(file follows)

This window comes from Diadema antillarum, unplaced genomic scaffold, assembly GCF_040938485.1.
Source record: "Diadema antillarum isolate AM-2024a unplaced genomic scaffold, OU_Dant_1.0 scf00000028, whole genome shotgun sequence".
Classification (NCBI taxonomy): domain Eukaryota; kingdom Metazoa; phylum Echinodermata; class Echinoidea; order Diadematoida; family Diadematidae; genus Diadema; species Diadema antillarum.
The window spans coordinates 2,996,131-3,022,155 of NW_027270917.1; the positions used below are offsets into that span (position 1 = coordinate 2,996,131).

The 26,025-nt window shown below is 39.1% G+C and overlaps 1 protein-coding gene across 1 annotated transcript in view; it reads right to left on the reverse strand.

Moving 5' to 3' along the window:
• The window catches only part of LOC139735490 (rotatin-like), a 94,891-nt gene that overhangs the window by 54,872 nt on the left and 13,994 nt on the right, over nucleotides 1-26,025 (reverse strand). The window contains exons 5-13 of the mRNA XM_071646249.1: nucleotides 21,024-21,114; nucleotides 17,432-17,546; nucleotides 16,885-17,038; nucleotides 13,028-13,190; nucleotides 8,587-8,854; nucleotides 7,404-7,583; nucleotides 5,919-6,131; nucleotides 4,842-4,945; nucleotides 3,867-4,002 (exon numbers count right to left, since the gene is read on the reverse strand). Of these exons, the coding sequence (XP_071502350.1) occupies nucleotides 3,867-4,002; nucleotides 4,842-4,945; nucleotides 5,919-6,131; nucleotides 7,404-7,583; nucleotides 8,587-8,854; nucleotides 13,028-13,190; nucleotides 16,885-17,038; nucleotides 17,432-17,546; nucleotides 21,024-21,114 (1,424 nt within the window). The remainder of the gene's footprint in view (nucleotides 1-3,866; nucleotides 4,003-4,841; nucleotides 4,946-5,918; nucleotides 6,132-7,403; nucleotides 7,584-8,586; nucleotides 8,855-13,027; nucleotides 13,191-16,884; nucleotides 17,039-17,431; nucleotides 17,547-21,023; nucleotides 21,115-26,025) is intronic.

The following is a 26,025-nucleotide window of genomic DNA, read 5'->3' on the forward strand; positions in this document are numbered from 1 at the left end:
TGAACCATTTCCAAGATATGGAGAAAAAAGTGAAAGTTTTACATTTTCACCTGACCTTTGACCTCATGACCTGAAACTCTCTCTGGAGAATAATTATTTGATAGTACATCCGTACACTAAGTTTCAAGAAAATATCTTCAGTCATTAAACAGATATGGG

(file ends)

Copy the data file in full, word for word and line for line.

This window comes from Diadema antillarum, unplaced genomic scaffold, assembly GCF_040938485.1.
Source record: "Diadema antillarum isolate AM-2024a unplaced genomic scaffold, OU_Dant_1.0 scf00000028, whole genome shotgun sequence".
Classification (NCBI taxonomy): domain Eukaryota; kingdom Metazoa; phylum Echinodermata; class Echinoidea; order Diadematoida; family Diadematidae; genus Diadema; species Diadema antillarum.
The window spans coordinates 2,996,131-3,022,155 of NW_027270917.1; the positions used below are offsets into that span (position 1 = coordinate 2,996,131).

The 26,025-nt window shown below is 39.1% G+C and overlaps 1 protein-coding gene across 1 annotated transcript in view; it reads right to left on the reverse strand.

Moving 5' to 3' along the window:
• The window catches only part of LOC139735490 (rotatin-like), a 94,891-nt gene that overhangs the window by 54,872 nt on the left and 13,994 nt on the right, over nucleotides 1-26,025 (reverse strand). The window contains exons 5-13 of the mRNA XM_071646249.1: nucleotides 21,024-21,114; nucleotides 17,432-17,546; nucleotides 16,885-17,038; nucleotides 13,028-13,190; nucleotides 8,587-8,854; nucleotides 7,404-7,583; nucleotides 5,919-6,131; nucleotides 4,842-4,945; nucleotides 3,867-4,002 (exon numbers count right to left, since the gene is read on the reverse strand). Of these exons, the coding sequence (XP_071502350.1) occupies nucleotides 3,867-4,002; nucleotides 4,842-4,945; nucleotides 5,919-6,131; nucleotides 7,404-7,583; nucleotides 8,587-8,854; nucleotides 13,028-13,190; nucleotides 16,885-17,038; nucleotides 17,432-17,546; nucleotides 21,024-21,114 (1,424 nt within the window). The remainder of the gene's footprint in view (nucleotides 1-3,866; nucleotides 4,003-4,841; nucleotides 4,946-5,918; nucleotides 6,132-7,403; nucleotides 7,584-8,586; nucleotides 8,855-13,027; nucleotides 13,191-16,884; nucleotides 17,039-17,431; nucleotides 17,547-21,023; nucleotides 21,115-26,025) is intronic.

The following is a 26,025-nucleotide window of genomic DNA, read 5'->3' on the forward strand; positions in this document are numbered from 1 at the left end:
TGAACCATTTCCAAGATATGGAGAAAAAAGTGAAAGTTTTACATTTTCACCTGACCTTTGACCTCATGACCTGAAACTCTCTCTGGAGAATAATTATTTGATAGTACATCCGTACACTAAGTTTCAAGAAAATATCTTCAGTCATTAAACAGATATGGG